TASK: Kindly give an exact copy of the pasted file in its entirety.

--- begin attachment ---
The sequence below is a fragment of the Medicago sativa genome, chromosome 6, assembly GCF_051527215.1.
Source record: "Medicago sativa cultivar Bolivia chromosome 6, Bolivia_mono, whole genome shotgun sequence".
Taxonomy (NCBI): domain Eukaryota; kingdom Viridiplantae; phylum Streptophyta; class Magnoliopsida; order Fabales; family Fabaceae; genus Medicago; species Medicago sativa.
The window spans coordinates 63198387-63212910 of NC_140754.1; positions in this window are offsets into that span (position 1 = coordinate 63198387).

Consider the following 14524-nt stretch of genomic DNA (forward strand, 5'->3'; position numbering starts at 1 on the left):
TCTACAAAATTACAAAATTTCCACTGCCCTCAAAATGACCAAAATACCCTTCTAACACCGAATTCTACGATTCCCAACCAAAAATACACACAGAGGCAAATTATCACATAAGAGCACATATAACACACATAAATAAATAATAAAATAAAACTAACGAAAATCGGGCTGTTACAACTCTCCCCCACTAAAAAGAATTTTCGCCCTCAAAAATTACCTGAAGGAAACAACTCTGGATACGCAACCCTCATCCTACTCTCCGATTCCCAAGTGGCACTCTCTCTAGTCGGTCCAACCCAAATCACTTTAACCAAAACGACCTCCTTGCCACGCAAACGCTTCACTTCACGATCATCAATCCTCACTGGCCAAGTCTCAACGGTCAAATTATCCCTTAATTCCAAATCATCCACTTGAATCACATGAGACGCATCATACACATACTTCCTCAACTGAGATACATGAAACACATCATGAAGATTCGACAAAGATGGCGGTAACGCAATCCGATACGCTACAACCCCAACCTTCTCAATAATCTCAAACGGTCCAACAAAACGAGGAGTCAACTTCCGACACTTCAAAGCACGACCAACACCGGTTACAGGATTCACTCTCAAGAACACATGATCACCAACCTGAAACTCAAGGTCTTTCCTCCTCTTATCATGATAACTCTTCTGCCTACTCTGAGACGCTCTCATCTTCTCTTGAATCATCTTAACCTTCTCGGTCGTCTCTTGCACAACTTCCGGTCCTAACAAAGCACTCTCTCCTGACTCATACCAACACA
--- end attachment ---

The sequence below is a fragment of the Medicago sativa genome, chromosome 6, assembly GCF_051527215.1.
Source record: "Medicago sativa cultivar Bolivia chromosome 6, Bolivia_mono, whole genome shotgun sequence".
Taxonomy (NCBI): domain Eukaryota; kingdom Viridiplantae; phylum Streptophyta; class Magnoliopsida; order Fabales; family Fabaceae; genus Medicago; species Medicago sativa.
The window spans coordinates 63198387-63212910 of NC_140754.1; positions in this window are offsets into that span (position 1 = coordinate 63198387).

Consider the following 14524-nt stretch of genomic DNA (forward strand, 5'->3'; position numbering starts at 1 on the left):
TCTACAAAATTACAAAATTTCCACTGCCCTCAAAATGACCAAAATACCCTTCTAACACCGAATTCTACGATTCCCAACCAAAAATACACACAGAGGCAAATTATCACATAAGAGCACATATAACACACATAAATAAATAATAAAATAAAACTAACGAAAATCGGGCTGTTACAACTCTCCCCCACTAAAAAGAATTTTCGCCCTCAAAAATTACCTGAAGGAAACAACTCTGGATACGCAACCCTCATCCTACTCTCCGATTCCCAAGTGGCACTCTCTCTAGTCGGTCCAACCCAAATCACTTTAACCAAAACGACCTCCTTGCCACGCAAACGCTTCACTTCACGATCATCAATCCTCACTGGCCAAGTCTCAACGGTCAAATTATCCCTTAATTCCAAATCATCCACTTGAATCACATGAGACGCATCATACACATACTTCCTCAACTGAGATACATGAAACACATCATGAAGATTCGACAAAGATGGCGGTAACGCAATCCGATACGCTACAACCCCAACCTTCTCAATAATCTCAAACGGTCCAACAAAACGAGGAGTCAACTTCCGACACTTCAAAGCACGACCAACACCGGTTACAGGATTCACTCTCAAGAACACATGATCACCAACCTGAAACTCAAGGTCTTTCCTCCTCTTATCATGATAACTCTTCTGCCTACTCTGAGACGCTCTCATCTTCTCTTGAATCATCTTAACCTTCTCGGTCGTCTCTTGCACAACTTCCGGTCCTAACAAAGCACTCTCTCCTGACTCATACCAACACA